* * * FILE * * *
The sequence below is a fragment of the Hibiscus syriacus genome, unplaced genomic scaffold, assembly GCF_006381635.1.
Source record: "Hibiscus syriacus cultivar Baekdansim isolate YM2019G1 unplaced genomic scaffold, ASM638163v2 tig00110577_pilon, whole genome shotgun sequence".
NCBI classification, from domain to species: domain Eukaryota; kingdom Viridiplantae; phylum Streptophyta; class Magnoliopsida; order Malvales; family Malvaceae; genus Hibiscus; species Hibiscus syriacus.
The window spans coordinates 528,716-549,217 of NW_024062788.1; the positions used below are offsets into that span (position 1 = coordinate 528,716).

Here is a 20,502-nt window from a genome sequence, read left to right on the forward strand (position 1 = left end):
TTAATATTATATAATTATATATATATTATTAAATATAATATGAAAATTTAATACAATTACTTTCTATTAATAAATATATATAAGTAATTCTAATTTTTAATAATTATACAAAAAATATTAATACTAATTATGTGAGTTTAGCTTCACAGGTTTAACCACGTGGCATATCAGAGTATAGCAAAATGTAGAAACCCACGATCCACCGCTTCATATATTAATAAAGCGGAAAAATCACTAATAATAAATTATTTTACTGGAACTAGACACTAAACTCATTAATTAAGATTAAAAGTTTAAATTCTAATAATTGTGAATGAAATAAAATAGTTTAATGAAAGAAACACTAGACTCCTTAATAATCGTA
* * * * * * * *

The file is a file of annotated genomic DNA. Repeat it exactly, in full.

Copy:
The sequence below is a fragment of the Hibiscus syriacus genome, unplaced genomic scaffold, assembly GCF_006381635.1.
Source record: "Hibiscus syriacus cultivar Baekdansim isolate YM2019G1 unplaced genomic scaffold, ASM638163v2 tig00110577_pilon, whole genome shotgun sequence".
NCBI classification, from domain to species: domain Eukaryota; kingdom Viridiplantae; phylum Streptophyta; class Magnoliopsida; order Malvales; family Malvaceae; genus Hibiscus; species Hibiscus syriacus.
The window spans coordinates 528,716-549,217 of NW_024062788.1; the positions used below are offsets into that span (position 1 = coordinate 528,716).

Here is a 20,502-nt window from a genome sequence, read left to right on the forward strand (position 1 = left end):
TTAATATTATATAATTATATATATATTATTAAATATAATATGAAAATTTAATACAATTACTTTCTATTAATAAATATATATAAGTAATTCTAATTTTTAATAATTATACAAAAAATATTAATACTAATTATGTGAGTTTAGCTTCACAGGTTTAACCACGTGGCATATCAGAGTATAGCAAAATGTAGAAACCCACGATCCACCGCTTCATATATTAATAAAGCGGAAAAATCACTAATAATAAATTATTTTACTGGAACTAGACACTAAACTCATTAATTAAGATTAAAAGTTTAAATTCTAATAATTGTGAATGAAATAAAATAGTTTAATGAAAGAAACACTAGACTCCTTAATAATCGTA